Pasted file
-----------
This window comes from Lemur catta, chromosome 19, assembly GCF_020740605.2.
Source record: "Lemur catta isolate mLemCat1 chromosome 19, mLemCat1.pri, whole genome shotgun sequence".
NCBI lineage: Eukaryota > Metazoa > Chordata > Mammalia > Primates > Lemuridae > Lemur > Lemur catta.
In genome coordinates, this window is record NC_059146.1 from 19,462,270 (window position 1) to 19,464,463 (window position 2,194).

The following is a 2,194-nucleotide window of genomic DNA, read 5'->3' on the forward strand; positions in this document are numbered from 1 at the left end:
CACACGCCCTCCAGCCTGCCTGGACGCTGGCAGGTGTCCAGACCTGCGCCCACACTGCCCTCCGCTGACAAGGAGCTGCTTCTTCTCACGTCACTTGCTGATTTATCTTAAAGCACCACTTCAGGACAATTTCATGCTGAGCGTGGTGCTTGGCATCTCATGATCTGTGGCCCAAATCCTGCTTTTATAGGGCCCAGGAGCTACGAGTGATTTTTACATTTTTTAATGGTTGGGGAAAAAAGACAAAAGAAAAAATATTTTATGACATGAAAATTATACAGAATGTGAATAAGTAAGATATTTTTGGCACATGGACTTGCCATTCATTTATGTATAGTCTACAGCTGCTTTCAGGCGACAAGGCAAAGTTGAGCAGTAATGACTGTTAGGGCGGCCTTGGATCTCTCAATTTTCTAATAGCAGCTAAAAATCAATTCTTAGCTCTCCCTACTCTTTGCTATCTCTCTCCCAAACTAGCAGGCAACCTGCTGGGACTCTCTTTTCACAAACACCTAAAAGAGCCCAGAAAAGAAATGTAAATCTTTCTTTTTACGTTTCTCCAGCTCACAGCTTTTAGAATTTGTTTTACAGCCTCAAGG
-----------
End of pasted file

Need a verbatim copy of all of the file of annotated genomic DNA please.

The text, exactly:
This window comes from Lemur catta, chromosome 19, assembly GCF_020740605.2.
Source record: "Lemur catta isolate mLemCat1 chromosome 19, mLemCat1.pri, whole genome shotgun sequence".
NCBI lineage: Eukaryota > Metazoa > Chordata > Mammalia > Primates > Lemuridae > Lemur > Lemur catta.
In genome coordinates, this window is record NC_059146.1 from 19,462,270 (window position 1) to 19,464,463 (window position 2,194).

The following is a 2,194-nucleotide window of genomic DNA, read 5'->3' on the forward strand; positions in this document are numbered from 1 at the left end:
CACACGCCCTCCAGCCTGCCTGGACGCTGGCAGGTGTCCAGACCTGCGCCCACACTGCCCTCCGCTGACAAGGAGCTGCTTCTTCTCACGTCACTTGCTGATTTATCTTAAAGCACCACTTCAGGACAATTTCATGCTGAGCGTGGTGCTTGGCATCTCATGATCTGTGGCCCAAATCCTGCTTTTATAGGGCCCAGGAGCTACGAGTGATTTTTACATTTTTTAATGGTTGGGGAAAAAAGACAAAAGAAAAAATATTTTATGACATGAAAATTATACAGAATGTGAATAAGTAAGATATTTTTGGCACATGGACTTGCCATTCATTTATGTATAGTCTACAGCTGCTTTCAGGCGACAAGGCAAAGTTGAGCAGTAATGACTGTTAGGGCGGCCTTGGATCTCTCAATTTTCTAATAGCAGCTAAAAATCAATTCTTAGCTCTCCCTACTCTTTGCTATCTCTCTCCCAAACTAGCAGGCAACCTGCTGGGACTCTCTTTTCACAAACACCTAAAAGAGCCCAGAAAAGAAATGTAAATCTTTCTTTTTACGTTTCTCCAGCTCACAGCTTTTAGAATTTGTTTTACAGCCTCAAGG